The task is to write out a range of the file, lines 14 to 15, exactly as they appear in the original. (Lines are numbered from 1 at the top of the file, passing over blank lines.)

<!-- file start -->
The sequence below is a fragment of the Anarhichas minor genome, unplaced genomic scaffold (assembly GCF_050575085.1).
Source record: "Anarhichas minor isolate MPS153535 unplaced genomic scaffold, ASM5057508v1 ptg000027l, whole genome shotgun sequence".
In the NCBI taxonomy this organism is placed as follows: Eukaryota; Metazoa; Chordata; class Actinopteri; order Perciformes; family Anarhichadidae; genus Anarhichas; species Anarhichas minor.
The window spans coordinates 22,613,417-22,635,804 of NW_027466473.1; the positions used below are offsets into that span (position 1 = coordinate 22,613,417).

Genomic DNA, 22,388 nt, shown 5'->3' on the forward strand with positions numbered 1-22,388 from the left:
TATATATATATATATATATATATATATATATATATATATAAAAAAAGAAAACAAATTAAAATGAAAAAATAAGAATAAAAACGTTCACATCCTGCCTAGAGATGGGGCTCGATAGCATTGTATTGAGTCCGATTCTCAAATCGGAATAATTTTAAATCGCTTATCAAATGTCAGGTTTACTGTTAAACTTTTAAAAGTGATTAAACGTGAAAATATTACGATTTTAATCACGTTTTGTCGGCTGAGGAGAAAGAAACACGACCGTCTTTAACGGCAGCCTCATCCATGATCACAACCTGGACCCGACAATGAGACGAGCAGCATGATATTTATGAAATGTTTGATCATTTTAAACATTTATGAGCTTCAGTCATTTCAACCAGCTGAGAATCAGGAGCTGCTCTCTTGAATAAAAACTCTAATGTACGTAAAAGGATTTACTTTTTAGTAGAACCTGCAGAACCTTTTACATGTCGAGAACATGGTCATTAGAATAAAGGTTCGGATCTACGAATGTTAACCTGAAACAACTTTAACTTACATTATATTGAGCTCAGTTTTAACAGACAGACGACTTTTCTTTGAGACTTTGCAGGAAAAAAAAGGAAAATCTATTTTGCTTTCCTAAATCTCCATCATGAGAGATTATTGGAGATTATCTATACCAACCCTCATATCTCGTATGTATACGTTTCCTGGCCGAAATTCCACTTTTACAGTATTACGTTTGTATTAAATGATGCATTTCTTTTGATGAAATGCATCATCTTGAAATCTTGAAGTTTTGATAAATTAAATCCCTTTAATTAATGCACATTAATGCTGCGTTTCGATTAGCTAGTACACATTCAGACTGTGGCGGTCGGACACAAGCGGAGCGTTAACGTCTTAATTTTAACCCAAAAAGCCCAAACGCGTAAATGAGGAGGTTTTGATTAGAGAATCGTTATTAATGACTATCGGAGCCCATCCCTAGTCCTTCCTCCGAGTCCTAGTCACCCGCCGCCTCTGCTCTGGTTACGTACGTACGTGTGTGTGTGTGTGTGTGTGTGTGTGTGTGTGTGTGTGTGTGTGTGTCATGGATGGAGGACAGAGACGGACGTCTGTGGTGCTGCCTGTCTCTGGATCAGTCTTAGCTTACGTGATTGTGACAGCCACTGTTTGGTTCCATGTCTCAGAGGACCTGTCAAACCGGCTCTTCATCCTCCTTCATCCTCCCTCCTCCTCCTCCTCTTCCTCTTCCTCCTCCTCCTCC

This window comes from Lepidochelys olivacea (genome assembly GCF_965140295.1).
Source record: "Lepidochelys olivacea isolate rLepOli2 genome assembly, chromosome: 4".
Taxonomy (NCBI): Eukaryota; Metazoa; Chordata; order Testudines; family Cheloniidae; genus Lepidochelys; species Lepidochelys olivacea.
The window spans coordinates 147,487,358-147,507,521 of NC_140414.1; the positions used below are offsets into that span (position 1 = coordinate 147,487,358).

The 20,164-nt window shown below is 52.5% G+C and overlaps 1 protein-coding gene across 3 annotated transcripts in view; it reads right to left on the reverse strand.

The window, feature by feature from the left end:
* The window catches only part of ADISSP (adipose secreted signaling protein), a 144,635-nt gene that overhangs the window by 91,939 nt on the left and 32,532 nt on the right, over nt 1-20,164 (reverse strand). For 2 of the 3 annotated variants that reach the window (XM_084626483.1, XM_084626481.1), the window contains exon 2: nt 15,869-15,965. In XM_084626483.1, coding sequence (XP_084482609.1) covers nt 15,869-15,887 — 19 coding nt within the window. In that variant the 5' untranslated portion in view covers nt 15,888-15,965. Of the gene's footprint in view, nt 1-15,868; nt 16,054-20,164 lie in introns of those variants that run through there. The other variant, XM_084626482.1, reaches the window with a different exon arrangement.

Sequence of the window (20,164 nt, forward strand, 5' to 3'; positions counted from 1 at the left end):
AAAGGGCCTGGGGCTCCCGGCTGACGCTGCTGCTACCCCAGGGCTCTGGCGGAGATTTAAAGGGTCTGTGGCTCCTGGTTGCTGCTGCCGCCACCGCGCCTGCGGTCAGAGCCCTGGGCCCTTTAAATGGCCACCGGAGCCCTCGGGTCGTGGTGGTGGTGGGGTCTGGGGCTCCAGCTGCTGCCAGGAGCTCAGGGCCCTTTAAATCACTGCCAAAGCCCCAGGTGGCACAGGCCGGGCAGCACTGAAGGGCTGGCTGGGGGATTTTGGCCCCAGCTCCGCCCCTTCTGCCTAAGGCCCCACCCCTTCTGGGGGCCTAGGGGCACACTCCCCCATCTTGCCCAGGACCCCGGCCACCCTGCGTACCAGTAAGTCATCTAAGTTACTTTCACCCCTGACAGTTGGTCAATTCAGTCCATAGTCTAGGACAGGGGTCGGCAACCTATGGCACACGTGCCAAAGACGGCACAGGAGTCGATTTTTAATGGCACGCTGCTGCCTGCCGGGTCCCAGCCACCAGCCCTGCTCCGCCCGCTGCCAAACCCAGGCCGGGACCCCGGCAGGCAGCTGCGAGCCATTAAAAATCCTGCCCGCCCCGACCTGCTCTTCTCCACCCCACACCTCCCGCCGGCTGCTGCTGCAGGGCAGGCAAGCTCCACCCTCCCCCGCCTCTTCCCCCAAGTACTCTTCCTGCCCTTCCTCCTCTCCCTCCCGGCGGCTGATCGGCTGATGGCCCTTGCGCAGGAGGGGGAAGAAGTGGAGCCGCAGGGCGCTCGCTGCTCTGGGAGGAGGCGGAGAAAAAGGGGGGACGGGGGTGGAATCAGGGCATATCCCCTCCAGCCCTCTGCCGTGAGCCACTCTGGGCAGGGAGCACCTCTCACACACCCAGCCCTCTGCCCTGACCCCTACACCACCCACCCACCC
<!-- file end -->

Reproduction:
Sequence of the window (20,164 nt, forward strand, 5' to 3'; positions counted from 1 at the left end):
AAAGGGCCTGGGGCTCCCGGCTGACGCTGCTGCTACCCCAGGGCTCTGGCGGAGATTTAAAGGGTCTGTGGCTCCTGGTTGCTGCTGCCGCCACCGCGCCTGCGGTCAGAGCCCTGGGCCCTTTAAATGGCCACCGGAGCCCTCGGGTCGTGGTGGTGGTGGGGTCTGGGGCTCCAGCTGCTGCCAGGAGCTCAGGGCCCTTTAAATCACTGCCAAAGCCCCAGGTGGCACAGGCCGGGCAGCACTGAAGGGCTGGCTGGGGGATTTTGGCCCCAGCTCCGCCCCTTCTGCCTAAGGCCCCACCCCTTCTGGGGGCCTAGGGGCACACTCCCCCATCTTGCCCAGGACCCCGGCCACCCTGCGTACCAGTAAGTCATCTAAGTTACTTTCACCCCTGACAGTTGGTCAATTCAGTCCATAGTCTAGGACAGGGGTCGGCAACCTATGGCACACGTGCCAAAGACGGCACAGGAGTCGATTTTTAATGGCACGCTGCTGCCTGCCGGGTCCCAGCCACCAGCCCTGCTCCGCCCGCTGCCAAACCCAGGCCGGGACCCCGGCAGGCAGCTGCGAGCCATTAAAAATCCTGCCCGCCCCGACCTGCTCTTCTCCACCCCACACCTCCCGCCGGCTGCTGCTGCAGGGCAGGCAAGCTCCACCCTCCCCCGCCTCTTCCCCCAAGTACTCTTCCTGCCCTTCCTCCTCTCCCTCCCGGCGGCTGATCGGCTGATGGCCCTTGCGCAGGAGGGGGAAGAAGTGGAGCCGCAGGGCGCTCGCTGCTCTGGGAGGAGGCGGAGAAAAAGGGGGGACGGGGGTGGAATCAGGGCATATCCCCTCCAGCCCTCTGCCGTGAGCCACTCTGGGCAGGGAGCACCTCTCACACACCCAGCCCTCTGCCCTGACCCCTACACCACCCACCCACCC